- Adwords was by far the worst channel for the money. I bid on low-competition keywords with an “estimated CPC” of $.10, but only received impressions at higher rates. With a final average CPC of $.40 – $.70 average CPC for purely informational phrase-match keywords, I feel like Google doesn’t have room for ads that aren’t focused on leads or sales.
Using Ad Targeting to Influence Content Targeting
I also tried StumbleUpon paid discovery, as Ian Lurie’s suggested. These weren’t included in my original figures.
What I love about StumbleUpon is that you can easily see whether you’re actually appealing to the people you thought you were appealing to. My post clearly appealed to the philosophy crowd, while also connecting with people following health-related topics. If I thought this was a great piece for science blogs (hint: I did), I might not be right on target.
Alas, the organic stumbles never amounted to much, and I didn’t see many new links. That may be a result of the post now being a little dated. Still, the figures here tell me that lots of people were engaged for longer periods of time. So how can I use that data?
This is a fantastic process to follow when deciding what a blog or other content hub should be about, and what topics they should cover. Clients often have questions about what they should do to make a blog more interesting. While, “you need to write more shareable content” is almost always true, it’s not very useful advice. Instead, can we get people to think, “where would I advertise this content?” If you’re coming up empty, you might need to think about writing a less narrow blog.
A blog about birds is probably too narrow. Can we talk about all pets and animals, including more popular topics like dogs and cats? If you were to actually run this campaign, you’d come out with some decent evidence that a given piece of content was or was not working with your target audience.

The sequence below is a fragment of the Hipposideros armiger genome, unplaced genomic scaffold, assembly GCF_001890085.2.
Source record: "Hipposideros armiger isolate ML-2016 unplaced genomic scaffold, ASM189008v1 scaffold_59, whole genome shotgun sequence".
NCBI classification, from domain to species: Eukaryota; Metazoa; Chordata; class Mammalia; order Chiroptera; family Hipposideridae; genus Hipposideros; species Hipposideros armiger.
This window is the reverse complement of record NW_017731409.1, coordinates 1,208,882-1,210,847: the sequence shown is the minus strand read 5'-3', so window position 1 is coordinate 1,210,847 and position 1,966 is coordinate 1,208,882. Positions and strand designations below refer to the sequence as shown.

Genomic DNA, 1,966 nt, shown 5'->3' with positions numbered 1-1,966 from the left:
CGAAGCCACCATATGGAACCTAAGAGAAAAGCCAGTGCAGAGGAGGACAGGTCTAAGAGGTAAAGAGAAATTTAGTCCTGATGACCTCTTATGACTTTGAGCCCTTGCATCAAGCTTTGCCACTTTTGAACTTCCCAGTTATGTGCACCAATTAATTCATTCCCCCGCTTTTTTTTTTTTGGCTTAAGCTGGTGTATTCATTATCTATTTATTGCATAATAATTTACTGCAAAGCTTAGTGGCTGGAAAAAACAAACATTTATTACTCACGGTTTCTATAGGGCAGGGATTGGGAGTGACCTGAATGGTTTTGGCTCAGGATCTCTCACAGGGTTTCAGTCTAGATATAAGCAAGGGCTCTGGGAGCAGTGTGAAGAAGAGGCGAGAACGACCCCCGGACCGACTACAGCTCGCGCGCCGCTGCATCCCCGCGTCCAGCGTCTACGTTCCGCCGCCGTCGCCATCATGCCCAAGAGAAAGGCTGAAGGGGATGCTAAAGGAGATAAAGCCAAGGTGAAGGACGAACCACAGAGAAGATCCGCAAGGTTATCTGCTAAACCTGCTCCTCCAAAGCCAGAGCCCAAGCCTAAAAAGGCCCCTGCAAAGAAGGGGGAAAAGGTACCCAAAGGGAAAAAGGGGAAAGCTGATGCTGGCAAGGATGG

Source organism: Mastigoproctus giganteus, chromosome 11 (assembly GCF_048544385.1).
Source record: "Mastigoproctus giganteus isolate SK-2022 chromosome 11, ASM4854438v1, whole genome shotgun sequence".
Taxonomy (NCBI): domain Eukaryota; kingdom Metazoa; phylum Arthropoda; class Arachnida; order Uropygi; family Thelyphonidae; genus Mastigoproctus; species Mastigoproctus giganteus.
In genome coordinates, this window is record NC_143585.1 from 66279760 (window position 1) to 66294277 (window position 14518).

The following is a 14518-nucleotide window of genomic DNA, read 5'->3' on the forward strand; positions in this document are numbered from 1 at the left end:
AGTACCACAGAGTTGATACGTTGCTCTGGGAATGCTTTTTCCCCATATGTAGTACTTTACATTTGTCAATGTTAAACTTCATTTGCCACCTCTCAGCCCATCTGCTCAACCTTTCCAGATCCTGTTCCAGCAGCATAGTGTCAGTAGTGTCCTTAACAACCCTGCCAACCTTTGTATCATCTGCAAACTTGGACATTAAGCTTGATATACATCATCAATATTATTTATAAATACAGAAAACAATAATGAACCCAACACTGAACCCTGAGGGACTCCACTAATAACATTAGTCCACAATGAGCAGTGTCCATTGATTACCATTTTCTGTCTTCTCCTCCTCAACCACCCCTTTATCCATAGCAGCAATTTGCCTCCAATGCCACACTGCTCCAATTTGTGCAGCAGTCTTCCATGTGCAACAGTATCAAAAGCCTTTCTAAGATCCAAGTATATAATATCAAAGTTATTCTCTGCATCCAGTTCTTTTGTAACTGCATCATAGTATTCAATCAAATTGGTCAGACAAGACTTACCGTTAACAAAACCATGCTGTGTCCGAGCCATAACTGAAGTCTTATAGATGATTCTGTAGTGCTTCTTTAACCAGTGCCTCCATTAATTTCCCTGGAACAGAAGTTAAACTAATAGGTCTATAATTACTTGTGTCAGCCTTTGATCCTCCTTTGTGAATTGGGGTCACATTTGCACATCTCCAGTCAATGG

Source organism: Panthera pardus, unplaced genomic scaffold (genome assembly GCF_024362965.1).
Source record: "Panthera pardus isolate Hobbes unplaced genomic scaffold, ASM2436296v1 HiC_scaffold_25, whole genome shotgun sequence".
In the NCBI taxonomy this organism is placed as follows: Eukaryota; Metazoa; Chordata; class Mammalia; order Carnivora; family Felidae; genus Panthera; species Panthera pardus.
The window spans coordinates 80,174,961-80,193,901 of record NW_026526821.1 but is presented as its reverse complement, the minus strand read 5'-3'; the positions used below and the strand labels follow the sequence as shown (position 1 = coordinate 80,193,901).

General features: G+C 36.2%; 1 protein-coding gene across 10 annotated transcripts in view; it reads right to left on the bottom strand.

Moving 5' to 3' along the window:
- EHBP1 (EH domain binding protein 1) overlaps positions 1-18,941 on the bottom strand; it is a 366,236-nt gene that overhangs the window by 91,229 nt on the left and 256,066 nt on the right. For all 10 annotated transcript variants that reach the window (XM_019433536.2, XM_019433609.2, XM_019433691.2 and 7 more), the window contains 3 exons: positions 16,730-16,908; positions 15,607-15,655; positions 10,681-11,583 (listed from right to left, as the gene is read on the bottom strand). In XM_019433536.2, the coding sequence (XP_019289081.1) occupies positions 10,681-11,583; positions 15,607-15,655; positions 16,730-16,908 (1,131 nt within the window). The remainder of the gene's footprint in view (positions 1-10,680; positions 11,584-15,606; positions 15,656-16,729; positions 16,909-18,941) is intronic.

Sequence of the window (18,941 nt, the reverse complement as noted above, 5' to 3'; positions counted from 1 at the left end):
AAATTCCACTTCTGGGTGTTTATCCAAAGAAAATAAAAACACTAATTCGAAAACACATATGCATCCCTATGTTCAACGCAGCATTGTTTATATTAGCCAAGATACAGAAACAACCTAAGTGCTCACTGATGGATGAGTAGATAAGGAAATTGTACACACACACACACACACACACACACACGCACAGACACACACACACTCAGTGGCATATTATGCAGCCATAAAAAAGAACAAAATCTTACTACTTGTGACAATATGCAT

Who Should Run Content Ads?
We really can’t be sure whether my paid advertising campaign was more effective at building links than a similarly-priced pure outreach campaign. I also can’t say (yet) whether my paid campaign was abnormally effective or ineffective for the topic. What we do know is this:
- Using ads to build links can work. I built links from about 140 legitimate linking root domains for under $300, plus a handful with the StumbleUpon ads. That doesn’t include the many hours invested in creating the content, of course.
- Targeted ads can help you test content and audience interest in a unique way. You can make sure you’re on track before investing in months worth of content that doesn’t interest your audience.
- Ads take very little time. For campaigns where time is more limiting than budget, or where outreach targets are limited, there may be value in selective content advertising.
Most companies aren’t writing just for the joy of writing. Thinking about outreach and content generation from a cost/benefit perspective creates goal and return-oriented content generation. In other words, paying for visitors helps you create more shareable content. Companies who already have shareable content may be able to use paid advertising to increase the profit it generates, both directly and indirectly.